Sigma 25 1.4 for m4/3

Started Jan 22, 2013 | Discussions thread
clengman
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Re: Sigma 25 1.4 for m4/3
In reply to Ergo607, Jan 28, 2013

Ergo607 wrote:

clengman wrote:

Ergo607 wrote:

clengman wrote:

Ergo607 wrote:

clengman wrote:

I think the lead is getting buried here. It looks as though Sigma (not Leica) may have designed the optics for the pana-leica 25mm. Interesting, no?

Looking at both diagrams:

Sigma's patent

The diagram for the Leica 25 for m43 as found on four thirds org

then it looks like two completely different designs...

I'd like to get a fast 25mm at some point, but if olympus does a smaller lens at f/1.8 and around $300, that would make me plenty happy.

What's so wrong with the 20 f/1,7...?

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They are definitely not "completely different designs." I'm not sure what you are seeing to lead you to think this. Look at every other diagram for all the other prime lenses on the micro four thirds chart. All of ​these​ are completely different designs.

I do not imagine that these are scale drawings. I take them to be schematic diagrams. I suppose there are specifications for the figure of each element listed somewhere. I suppose there may be slight differences in the figure for homologous elements in the two patents, but by and large these are the same lens design.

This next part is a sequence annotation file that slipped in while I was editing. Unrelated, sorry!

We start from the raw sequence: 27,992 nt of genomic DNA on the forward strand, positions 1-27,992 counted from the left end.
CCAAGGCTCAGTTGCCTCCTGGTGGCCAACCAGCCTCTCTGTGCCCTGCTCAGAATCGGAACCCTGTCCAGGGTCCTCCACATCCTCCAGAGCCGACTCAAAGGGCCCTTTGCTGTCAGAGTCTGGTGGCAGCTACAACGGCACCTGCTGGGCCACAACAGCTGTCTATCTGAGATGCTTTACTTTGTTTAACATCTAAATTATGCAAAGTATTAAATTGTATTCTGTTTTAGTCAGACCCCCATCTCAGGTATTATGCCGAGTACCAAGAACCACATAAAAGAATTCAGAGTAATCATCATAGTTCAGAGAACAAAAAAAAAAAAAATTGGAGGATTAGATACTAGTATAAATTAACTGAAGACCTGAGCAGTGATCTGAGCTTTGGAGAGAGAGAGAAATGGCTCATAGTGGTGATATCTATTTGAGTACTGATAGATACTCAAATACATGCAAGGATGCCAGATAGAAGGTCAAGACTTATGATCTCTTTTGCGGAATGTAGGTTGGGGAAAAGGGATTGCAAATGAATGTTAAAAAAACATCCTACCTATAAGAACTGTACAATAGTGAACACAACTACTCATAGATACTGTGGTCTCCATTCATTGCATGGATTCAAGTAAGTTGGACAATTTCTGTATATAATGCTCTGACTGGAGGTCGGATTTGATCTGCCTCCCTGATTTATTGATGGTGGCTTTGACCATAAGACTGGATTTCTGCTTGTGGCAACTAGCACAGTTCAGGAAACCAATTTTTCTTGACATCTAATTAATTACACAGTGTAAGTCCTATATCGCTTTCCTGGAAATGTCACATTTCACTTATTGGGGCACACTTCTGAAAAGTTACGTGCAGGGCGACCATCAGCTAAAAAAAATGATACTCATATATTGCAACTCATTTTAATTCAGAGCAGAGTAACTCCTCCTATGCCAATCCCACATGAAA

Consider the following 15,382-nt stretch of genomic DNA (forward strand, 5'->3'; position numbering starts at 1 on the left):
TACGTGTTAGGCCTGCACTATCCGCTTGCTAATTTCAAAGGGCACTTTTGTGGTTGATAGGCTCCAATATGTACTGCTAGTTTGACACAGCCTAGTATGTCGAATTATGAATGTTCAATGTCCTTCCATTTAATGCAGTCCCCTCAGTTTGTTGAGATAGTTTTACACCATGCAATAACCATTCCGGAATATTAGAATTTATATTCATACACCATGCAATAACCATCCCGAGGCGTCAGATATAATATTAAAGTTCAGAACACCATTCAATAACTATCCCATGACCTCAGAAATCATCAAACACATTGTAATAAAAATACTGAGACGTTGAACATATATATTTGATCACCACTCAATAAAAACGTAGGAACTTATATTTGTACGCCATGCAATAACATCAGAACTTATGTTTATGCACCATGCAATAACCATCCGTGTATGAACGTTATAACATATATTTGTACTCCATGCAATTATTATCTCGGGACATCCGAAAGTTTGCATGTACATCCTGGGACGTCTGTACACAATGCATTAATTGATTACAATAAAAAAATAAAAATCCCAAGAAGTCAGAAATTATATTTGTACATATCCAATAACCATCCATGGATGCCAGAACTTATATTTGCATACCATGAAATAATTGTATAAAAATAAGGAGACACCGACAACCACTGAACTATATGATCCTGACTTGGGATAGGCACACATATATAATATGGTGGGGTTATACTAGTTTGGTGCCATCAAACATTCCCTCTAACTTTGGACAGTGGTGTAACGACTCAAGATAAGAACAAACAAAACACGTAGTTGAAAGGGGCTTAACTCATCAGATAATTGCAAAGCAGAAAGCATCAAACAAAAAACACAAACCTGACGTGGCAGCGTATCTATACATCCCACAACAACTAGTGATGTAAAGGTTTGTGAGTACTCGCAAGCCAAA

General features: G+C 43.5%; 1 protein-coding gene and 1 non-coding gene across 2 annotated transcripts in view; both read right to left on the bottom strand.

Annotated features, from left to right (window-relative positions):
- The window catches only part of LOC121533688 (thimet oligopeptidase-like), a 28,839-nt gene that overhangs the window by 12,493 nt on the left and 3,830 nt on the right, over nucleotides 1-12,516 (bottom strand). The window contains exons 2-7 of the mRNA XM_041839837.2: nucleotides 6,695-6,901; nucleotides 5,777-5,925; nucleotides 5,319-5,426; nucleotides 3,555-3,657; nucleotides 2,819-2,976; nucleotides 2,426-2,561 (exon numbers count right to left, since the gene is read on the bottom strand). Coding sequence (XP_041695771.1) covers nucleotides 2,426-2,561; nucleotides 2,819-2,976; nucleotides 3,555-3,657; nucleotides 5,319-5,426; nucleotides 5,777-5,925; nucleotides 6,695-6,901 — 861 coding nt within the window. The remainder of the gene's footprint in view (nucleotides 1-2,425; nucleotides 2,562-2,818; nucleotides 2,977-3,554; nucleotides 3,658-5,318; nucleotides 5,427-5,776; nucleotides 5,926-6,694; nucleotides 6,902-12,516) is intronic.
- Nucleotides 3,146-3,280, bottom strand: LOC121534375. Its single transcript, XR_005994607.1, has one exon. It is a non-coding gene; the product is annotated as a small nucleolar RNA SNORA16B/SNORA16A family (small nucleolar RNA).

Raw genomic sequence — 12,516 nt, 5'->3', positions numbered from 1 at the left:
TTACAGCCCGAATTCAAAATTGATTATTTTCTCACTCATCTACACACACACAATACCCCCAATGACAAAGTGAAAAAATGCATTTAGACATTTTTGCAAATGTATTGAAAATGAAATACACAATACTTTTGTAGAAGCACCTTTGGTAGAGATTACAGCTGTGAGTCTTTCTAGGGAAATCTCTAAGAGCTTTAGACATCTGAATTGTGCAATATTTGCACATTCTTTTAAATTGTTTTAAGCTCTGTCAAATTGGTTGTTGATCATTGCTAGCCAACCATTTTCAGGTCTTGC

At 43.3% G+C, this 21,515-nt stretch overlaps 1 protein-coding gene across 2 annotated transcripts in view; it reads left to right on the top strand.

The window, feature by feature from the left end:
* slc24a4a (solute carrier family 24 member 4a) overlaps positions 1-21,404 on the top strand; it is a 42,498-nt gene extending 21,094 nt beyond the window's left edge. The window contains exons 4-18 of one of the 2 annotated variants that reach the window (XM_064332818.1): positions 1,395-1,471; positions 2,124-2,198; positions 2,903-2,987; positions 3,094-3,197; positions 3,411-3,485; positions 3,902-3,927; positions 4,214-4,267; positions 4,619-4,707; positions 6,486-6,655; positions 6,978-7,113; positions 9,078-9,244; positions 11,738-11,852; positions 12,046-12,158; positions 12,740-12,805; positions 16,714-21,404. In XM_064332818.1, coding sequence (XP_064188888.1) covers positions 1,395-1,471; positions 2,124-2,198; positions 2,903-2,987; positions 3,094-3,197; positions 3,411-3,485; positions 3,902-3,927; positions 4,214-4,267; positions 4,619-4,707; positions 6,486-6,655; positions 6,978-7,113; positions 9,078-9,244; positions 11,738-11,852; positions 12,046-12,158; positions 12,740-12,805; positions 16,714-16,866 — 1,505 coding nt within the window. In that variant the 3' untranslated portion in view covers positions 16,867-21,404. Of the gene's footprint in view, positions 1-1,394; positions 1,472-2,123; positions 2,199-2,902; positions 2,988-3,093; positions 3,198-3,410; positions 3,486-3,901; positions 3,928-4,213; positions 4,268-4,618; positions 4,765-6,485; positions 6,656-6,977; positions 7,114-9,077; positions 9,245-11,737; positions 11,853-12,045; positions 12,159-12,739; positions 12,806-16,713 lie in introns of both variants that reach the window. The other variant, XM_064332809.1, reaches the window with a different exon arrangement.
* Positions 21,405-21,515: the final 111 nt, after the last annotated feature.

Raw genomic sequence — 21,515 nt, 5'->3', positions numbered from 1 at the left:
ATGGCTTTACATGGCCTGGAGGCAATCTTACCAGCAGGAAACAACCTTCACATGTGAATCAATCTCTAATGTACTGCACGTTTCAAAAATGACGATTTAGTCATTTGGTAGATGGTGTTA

The real crux is this. The patent for the Sigma version of a 25mm f/1.4 lens was filed a month before the panasonic 25mm f/1.4 was released so it ​cannot​ be a matter of reverse engineering a ​similar ​design. Also, if you think about the number of permutations and combinations of wildly-shaped lens elements that ​could​ be used to make a 25mm f/1.4 lens, it seems the likelihood that Sigma came upon such a similar design entirely by chance is vanishingly small. Sigma knew that this was how the panasonic lens would be made. I think there are two possibilities 1) Sigma designed the lens or 2) Panasonic contracted for Sigma to manufacture the lens and Sigma ripped off the basic design and changed enough details of the design to obtain a "unique" patent.

Nothing is wrong with the 20mm f/1.7. If I had my druthers I'd get a 17mm and a 25mm though, instead of one lens in between the two. Actually I'd get a 17mm and the 60mm macro (or ​maybe the oly 45mm but probably the 60mm macro) first then think about maybe getting a 25mm sometime down the line.

Sorry for bringing this up again, I only read this today...

If you look at the Panasonic website, you will see they talk clearly of two aspherical mould elements, while the Sigma Patent, provided the translation is correct, speaks of "Two three-sided aspherical" (I think the translation messed up with things and it should have been 3 two sided aspherical lenses.) Either way, that is not the same.

Okay I'll address your other points. 1) "Two three-sided aspherical lenses" clearly doesn't make a whole lot of sense. So it's a mistranslation. You can ​think​ it should have been "three two-sided aspherical" but you don't know that do you? You're just guessing.